Isbel Díaz Torres
HAVANA TIMES – I get the feeling this May Day will be different. The loudspeakers at Revolution Square are already being tested and, like every year, Silvio Rodriguez’ songs are starting to be heard.
This time around, however, for reasons unknown, the sound technician in charge has been playing a particularly beautiful piece by Silvio Rodriguez time and time again, a melancholic and profound song that has nothing to do with the carnival spirit of these rallies. The song is “En mi calle” (On my block) from his album “Causas y Azares” 1986 (Causes and happenstances).
My block has a gray sidewalk
that captures the gazes
of those who look where they’re going.
On my block there’s a bench
that’s as long and white
as the marble where we’ll end up.
The song is certainly not Sueño de una noche de verano (“A Summer’s Night Dream”), or El Necio (“The Fool”), or Fusil contra fusil (“Rifle Against Rifle”), highly valuable pieces, but it casts a piercing look at that hurtful reality that, coupled with many other problems, condemns Cubans to staying in the country and resigning themselves to their fate.
Silvio Rodriguez’ song continues to seep in through my flimsy, cardboard false roof:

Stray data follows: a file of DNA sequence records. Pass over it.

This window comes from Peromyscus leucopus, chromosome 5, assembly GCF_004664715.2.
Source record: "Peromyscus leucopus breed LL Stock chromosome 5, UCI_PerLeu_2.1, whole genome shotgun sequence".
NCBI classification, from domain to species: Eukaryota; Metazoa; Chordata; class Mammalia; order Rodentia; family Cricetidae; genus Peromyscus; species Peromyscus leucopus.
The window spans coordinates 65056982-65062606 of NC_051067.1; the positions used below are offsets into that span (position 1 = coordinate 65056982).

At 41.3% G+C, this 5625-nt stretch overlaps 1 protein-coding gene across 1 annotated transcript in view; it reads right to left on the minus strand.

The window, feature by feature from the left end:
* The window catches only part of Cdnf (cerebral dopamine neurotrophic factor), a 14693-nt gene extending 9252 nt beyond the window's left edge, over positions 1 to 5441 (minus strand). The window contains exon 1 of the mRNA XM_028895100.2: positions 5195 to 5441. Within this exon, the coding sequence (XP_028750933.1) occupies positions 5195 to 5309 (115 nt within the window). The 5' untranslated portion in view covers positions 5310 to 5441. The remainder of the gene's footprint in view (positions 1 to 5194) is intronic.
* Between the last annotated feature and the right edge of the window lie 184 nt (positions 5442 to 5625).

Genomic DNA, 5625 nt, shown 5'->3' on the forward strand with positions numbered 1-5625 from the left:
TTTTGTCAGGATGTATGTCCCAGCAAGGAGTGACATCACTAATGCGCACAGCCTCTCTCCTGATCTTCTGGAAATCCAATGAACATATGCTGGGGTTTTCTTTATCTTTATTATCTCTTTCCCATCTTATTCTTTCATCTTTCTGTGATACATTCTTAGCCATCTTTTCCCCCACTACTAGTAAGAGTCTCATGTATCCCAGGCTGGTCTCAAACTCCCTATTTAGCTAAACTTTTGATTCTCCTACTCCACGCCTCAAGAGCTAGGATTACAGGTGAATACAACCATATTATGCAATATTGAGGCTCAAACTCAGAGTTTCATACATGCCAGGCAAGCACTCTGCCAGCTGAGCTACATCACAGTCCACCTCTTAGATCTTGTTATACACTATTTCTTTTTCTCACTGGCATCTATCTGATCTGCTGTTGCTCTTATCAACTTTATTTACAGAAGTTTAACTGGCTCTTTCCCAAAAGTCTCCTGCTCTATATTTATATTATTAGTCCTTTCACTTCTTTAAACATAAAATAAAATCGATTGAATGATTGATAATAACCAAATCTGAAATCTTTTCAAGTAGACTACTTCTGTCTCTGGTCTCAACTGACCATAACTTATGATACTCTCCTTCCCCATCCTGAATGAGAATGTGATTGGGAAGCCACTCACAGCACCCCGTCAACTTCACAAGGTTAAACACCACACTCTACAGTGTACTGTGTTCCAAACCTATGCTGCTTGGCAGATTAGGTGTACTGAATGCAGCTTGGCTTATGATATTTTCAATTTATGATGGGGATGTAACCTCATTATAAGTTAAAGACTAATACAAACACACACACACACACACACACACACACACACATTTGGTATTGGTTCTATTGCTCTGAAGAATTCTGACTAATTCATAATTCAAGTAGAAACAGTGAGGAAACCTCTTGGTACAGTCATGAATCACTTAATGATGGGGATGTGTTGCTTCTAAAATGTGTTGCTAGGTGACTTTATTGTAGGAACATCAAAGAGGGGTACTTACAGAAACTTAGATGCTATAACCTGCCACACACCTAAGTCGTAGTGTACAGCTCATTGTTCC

I don’t know why they’re so high,
the white windows facing the sky.
On my block, the world keeps quiet,
people look at one another, and pass each other in fear.
How well the song captures the repression and self-repression one may have experienced in a typical Cuban neighborhood in the 1980s, under the watchful gaze of the Committee for the Defense of the Revolution (CDR). At the time, censorship was so powerful that people were even afraid of their own thoughts.
If I didn’t live in the city,
I would perhaps see the dirty tree
where I use to play.
On my block of silence, it is there
and it passed by my side,
it is a singular memory.
What could any of this have to do with this post-December-17 May Day?
Silvio Rodriguez ends his song with a question that I fear he never did manage to answer. Had he managed to, he might not be in the strange place he inhabits today, caught between the genius, beauty and profundness of thought and a schizophrenic fidelity to a state of things he was able to name, describe and criticize well.
I don’t know why I’m looking,
why I’m singing,
why I’m living.
I don’t know why I’m crying,
why I’m loving,
why I’m dying.
If it wasn’t done on precise instructions, the sound technician at the Square could well have played the piece that comes next on the album, nothing less than Te convido a creerme cuando digo futuro (“I Ask That You Believe Me When I Speak of the Future”).
But no, the melancholic piano of En mi calle starts again, hammering into us the sad certainty of an abandoned and tired project, redirected towards its own opposite.
Strange, isn’t it?